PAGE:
Isolation of liver mitochondria
All steps were carried out at 4 °C. Fresh tissues were minced in a sucrose buffer containing 0.3 M sucrose, 5 mMTris/HCl, and 1 mM EGTA (pH 7.4). Minced tissue was carefully disrupted in a Thomas’ potter at low speed rotation. Unbroken cells and nuclei were removed by two successive centrifugations of the homogenate at 750 g for 10 min. Mitochondria were collected after centrifugation of the supernatant at 10,000g for 20 min, and protein content was assayed using a bicinchoninic acid kit (Sigma).
Cellular respiration of liver homogenate
One hundred µL of homogenate (supernatant after centrifugation at 750 g) were added into 2 mL of sucrose buffer (100 mM KCl, 40 mM sucrose, 5 mM MgCl2, 1 mM EGTA, BSA 4 mg/mL and 5 mM KPi, pH 7.4) and were introduced in the respiratory chamber of an oxygraph O2 k (Oroboros) at 25 °C. Cellular respiration was determined under glutamate/malate condition (GM 5 mM), with the addition of ADP (50 µM to 2.65 mM), in condition oligomycin (2 µM), and finally with cyanide (1 mM KCN). Cellular respiration was also determined under succinate condition (Succ 7 mM), with the addition of rotenone (1 µM) to inhibit OXPHOS complex I, ADP (50 µM–2.65 mM), in condition oligomycin (2 µM), and/or increasing amounts (2.5–12 µM) of carbonyl cyanide m-chlorophenylhydrazone (CCCP) and finally with cyanide (1 mM KCN). For both experiments using either glutamate/malate or succinate, mitochondrial respiration was determined with substrate and ADP. Leak was calculated in the presence of oligomycin that inhibits ATP synthase.
Measurement of PKCε activity
PKCε was immunoprecipitated from liver samples of GFP or Phf2 overexpressing mice using 0.5 μg of polyclonal rabbit anti PKCε antibody (Santa Cruz, CA). After overnight incubation at 4 °C, Gamma Bind Sepharose was added and rotated for 2 h, and the immunocomplex containing PKCε was pelleted by brief centrifugation. After three washes, the pellets were resuspended in kinase buffer (50 mM HEPES, 100 mM NaCl, 10 mM MgCl2, 50 mM NaF, 1 mM NaVO4, 1 mM dithiothreitol, and 0.1% Tween 20). The in vitro kinase reaction was initiated by addition of 40 μg/ml phosphatidylserine/reaction, 10 mM MgCl2, 0.25 mM ATP (cold) and 1 μCi [γ-32P]ATP (10 mCi/mmol), and 10 μg of recombinant histone IIIS as a substrate. After 20 min of incubation at 37 °C, the kinase reactions were terminated by adding SDS-PAGE sample buffer and heating at 95 °C for 5 min. Phosphorylated histone IIIS protein was then separated on 12% SDS-PAGE and transferred to Hybond nitrocellulose membranes. The bands corresponding to phosphorylated histone IIIS were detected by autoradiography. As positive control of our PKCε activity measurement, PKCε was also immunoprecipitated from liver samples of C57Bl6/J mice fed with either standard (NCD) or HFHS diet for 18 weeks. HFHS diet has been previously shown to induce PKCε activity in the liver59.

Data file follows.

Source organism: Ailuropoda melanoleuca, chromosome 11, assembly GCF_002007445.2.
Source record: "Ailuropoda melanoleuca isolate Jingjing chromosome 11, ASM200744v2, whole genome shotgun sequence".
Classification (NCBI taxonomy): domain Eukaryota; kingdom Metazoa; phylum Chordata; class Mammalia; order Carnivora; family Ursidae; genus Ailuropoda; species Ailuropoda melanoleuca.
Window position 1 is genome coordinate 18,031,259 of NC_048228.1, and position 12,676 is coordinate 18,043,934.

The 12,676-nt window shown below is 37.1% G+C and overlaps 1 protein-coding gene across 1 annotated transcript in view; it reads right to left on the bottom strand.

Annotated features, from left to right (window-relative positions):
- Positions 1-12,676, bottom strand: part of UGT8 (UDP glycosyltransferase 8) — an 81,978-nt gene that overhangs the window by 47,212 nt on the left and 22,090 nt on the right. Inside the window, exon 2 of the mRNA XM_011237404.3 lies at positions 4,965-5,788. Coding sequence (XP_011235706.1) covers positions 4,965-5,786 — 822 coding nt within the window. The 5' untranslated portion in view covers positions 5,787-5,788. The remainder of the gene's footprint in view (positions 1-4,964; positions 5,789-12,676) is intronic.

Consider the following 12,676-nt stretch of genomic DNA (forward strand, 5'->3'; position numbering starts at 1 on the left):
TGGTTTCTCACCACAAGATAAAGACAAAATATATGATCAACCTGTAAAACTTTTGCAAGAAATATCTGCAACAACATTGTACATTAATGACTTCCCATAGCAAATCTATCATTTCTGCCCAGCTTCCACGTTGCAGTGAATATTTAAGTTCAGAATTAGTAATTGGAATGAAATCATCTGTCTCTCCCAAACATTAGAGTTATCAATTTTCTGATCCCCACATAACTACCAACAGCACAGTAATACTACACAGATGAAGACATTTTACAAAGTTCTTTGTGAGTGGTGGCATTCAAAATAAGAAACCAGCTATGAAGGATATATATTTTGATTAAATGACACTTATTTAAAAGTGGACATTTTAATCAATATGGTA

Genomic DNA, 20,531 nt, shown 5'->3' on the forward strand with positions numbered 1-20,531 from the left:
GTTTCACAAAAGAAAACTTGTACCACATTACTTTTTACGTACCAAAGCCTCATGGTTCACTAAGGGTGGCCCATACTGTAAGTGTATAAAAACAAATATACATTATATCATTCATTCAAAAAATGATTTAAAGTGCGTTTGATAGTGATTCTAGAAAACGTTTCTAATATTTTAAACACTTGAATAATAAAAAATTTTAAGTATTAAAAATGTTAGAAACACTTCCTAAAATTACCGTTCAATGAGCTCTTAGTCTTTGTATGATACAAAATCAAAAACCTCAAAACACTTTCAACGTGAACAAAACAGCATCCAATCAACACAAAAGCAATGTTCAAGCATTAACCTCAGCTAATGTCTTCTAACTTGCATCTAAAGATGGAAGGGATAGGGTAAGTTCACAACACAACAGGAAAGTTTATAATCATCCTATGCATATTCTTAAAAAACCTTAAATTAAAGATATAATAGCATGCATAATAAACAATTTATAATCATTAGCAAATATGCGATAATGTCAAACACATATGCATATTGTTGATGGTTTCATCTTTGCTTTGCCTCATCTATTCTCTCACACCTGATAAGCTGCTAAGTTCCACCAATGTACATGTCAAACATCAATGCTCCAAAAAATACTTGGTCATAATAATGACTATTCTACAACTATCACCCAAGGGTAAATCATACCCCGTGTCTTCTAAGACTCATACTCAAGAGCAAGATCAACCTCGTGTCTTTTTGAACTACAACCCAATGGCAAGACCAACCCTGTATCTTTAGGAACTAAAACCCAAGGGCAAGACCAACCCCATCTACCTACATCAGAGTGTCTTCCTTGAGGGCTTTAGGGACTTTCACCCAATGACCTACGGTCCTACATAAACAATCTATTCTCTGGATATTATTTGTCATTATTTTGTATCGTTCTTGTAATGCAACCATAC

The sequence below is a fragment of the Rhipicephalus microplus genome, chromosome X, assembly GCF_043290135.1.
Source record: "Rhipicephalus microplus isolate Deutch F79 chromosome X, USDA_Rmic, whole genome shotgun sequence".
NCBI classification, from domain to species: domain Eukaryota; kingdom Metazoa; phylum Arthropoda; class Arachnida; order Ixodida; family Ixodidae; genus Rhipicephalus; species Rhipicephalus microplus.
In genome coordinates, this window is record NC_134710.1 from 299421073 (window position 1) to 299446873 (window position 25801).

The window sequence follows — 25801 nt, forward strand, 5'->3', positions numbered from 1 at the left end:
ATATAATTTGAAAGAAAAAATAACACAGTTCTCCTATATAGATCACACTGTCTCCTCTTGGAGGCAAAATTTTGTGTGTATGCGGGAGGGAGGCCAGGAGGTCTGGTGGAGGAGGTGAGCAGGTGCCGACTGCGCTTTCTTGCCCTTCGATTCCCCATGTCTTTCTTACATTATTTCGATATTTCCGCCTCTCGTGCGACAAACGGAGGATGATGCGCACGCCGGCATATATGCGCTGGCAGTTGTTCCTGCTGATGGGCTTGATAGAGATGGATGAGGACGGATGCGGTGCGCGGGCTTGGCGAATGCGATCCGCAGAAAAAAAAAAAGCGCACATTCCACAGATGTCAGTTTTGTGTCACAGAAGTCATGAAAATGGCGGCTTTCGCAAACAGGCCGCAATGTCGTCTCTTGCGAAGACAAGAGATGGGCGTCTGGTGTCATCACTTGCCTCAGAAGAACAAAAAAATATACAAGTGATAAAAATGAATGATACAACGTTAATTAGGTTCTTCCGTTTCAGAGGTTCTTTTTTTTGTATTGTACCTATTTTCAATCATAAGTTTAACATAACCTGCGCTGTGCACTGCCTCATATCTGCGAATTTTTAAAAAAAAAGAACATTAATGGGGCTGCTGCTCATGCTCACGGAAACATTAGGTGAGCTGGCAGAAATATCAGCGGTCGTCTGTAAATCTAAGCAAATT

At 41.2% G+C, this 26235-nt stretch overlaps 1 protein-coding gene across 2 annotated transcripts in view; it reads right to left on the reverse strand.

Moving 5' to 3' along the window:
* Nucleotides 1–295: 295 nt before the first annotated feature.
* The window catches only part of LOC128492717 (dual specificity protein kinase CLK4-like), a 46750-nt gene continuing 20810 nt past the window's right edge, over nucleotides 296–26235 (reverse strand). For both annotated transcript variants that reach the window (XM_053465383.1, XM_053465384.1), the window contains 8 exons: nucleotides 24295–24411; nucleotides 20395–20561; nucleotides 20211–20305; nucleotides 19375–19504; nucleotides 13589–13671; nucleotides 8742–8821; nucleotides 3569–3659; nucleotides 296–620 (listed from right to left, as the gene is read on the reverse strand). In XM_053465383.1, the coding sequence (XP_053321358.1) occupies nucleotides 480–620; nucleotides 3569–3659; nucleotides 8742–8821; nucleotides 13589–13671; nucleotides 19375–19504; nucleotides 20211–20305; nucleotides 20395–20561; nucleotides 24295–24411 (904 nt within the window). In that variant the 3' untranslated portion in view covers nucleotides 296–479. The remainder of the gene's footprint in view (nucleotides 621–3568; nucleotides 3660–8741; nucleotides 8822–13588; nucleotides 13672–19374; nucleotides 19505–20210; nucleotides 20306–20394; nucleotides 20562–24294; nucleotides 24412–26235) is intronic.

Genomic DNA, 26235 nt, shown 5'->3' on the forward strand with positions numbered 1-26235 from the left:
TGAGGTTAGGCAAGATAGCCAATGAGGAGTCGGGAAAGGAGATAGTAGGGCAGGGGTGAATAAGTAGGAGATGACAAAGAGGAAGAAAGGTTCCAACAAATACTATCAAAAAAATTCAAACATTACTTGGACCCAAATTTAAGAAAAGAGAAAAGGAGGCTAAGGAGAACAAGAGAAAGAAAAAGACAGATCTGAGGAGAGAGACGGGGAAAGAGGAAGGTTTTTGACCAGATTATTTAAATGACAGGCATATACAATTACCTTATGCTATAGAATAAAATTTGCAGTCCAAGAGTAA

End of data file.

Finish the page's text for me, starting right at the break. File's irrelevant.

DAG measurement at the plasma membrane and in the cytosol
Hepatic DAG content was separated into membrane and cytoplasmic fractions as previously described60. Briefly, liver samples (250 mg) were homogenized on ice using a dounce homogenizer in lysis buffer containing 10 mM Tris base, 0.5 mM EDTA, 250 mM sucrose, and protease inhibitors. Then 3% sucrose was layered on top of the homogenate, and samples were centrifuged at 100,000g for 1 h at 4 °C. The supernatant and lipid layers were removed and designated as the cytoplasmic fraction. The pellet, designated as the membrane fraction, was resuspended in homogenization buffer for DAG analysis. Concentrations of DAG in each fraction were determined by using mass spectrometry analysis as previously described.
For histology studies, tissues were fixed in 10% neutral buffered formalin and embedded in paraffin. Then, 5 μm sections were cut, rehydrated through descending grades of ethanol, and stained with hematoxylin eosin (HES) or were subjected to immunohistochemical analysis using antibodies against F4/80, type 1 collagen, and α-SMA. To evaluate liver fibrosis, sections were stained with Masson’s trichrome (Sigma Aldrich) according to the manufacturer’s instructions. The degree of hepatic fibrosis was quantified by morphometric analysis. In addition, apoptotic bodies (councilman bodies) were counted in ten consecutive fields from HES slides. For the detection of neutral lipids, liver cryosections were stained with the Oil Red O technique, using 0.23% of Oil Red O dye dissolved in 65% isopropyl alcohol for 10 min as previously described15.